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Animal Legal Defense Fund, et al. v. Otter, et al. (Amicus)

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Synopsis

CCR has filed an amicus brief in support of the plaintiffs in ALDF v. Otter, a challenge to Idaho’s “ag-gag” law, which punishes recording inside of or obtaining records from an agricultural production facility and obtaining employment through “misrepresentation” “with the intent to cause economic or other injury to the facility’s operations…owners…[or] business interests…”  CCR’s brief argues that Idaho’s law violates the First Amendment.

Status

ALDF v. Otter was filed in March of 2014 by a coalition of animal activists, journalists, workers’ rights groups, environmental organizations, and civil liberties defenders.  On May 21, 2014, CCR filed an amicus brief in support of the plaintiffs’ opposition to Idaho’s motion to dismiss the lawsuit.

Description

In February of 2014, Idaho became the latest state to pass an “ag-gag” law prohibiting whistleblowing in the agricultural industry. Ag-gag laws seek to protect the profits of animal industries by silencing those who would expose and oppose these industries’ use and abuse of animals.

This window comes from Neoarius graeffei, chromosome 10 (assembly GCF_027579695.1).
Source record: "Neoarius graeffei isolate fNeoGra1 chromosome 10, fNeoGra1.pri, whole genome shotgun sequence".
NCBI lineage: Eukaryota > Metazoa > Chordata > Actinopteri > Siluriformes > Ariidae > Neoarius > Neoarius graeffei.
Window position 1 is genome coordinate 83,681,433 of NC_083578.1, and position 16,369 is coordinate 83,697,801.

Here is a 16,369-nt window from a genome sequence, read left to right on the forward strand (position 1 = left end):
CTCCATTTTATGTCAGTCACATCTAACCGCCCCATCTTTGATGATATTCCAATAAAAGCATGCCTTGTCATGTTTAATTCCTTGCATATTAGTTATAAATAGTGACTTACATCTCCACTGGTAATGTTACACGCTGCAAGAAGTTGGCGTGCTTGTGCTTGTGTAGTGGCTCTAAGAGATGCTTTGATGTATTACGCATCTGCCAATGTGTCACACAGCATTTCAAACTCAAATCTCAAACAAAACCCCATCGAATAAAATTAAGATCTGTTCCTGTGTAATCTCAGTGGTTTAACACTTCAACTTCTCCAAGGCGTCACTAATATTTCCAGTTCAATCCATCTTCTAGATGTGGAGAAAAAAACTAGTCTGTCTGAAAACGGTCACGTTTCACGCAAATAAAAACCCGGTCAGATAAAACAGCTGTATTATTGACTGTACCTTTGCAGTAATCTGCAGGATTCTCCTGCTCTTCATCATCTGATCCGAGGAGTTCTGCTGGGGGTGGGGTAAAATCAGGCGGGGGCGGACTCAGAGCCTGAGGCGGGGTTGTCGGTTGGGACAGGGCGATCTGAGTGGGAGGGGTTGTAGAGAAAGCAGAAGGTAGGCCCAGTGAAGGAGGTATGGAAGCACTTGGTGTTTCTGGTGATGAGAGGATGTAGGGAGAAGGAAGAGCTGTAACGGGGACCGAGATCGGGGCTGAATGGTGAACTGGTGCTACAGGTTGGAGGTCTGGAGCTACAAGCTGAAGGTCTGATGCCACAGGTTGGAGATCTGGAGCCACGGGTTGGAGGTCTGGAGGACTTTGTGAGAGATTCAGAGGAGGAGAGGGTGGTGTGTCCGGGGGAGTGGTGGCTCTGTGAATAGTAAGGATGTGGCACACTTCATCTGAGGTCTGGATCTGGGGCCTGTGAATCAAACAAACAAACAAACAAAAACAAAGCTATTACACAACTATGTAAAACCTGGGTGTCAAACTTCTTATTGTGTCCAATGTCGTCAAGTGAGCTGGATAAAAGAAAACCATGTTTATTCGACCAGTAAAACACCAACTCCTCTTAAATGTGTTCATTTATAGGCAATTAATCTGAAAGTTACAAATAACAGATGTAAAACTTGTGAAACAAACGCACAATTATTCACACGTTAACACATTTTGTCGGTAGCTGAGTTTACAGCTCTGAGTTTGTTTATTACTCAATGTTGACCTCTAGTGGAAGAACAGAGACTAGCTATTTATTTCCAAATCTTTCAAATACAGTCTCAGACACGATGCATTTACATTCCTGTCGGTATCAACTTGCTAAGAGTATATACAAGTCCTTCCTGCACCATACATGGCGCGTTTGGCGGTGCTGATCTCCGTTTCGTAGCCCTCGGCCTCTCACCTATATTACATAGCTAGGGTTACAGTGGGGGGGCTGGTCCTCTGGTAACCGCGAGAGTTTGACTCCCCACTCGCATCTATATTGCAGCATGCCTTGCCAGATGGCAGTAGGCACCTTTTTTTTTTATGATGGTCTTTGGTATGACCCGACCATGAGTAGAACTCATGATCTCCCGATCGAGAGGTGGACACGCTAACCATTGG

The push to enact Idaho’s ag-gag law followed an investigation by Mercy for Animals on an Idaho dairy farm.  An undercover activist recorded workers kicking and punching cows in the head, jumping up and down on their backs, and dragging a cow by her neck with a tractor.   Investigations like these have led to slaughter plant closings, animal cruelty convictions, and other serious consequences across the country.  Ag-gag laws have been proposed or passed in more than 20 States in the last four years, as the animal agricultural industry scurries to protect its violent practices from public disclosure.

In its amicus brief, CCR argues that Idaho’s law violates the First Amendment because it impermissibly discriminates on the basis of content and viewpoint, singling out audio- and video-recordings of agricultural operations for prohibition.  The Act also unlawfully criminalizes image capture and misrepresentations that do not amount to fraud, which are both subject to First Amendment protection.

Michael Bartlett, of Nevin, Benjamin, McKay & Bartlett, LLP, is local counsel in the case.

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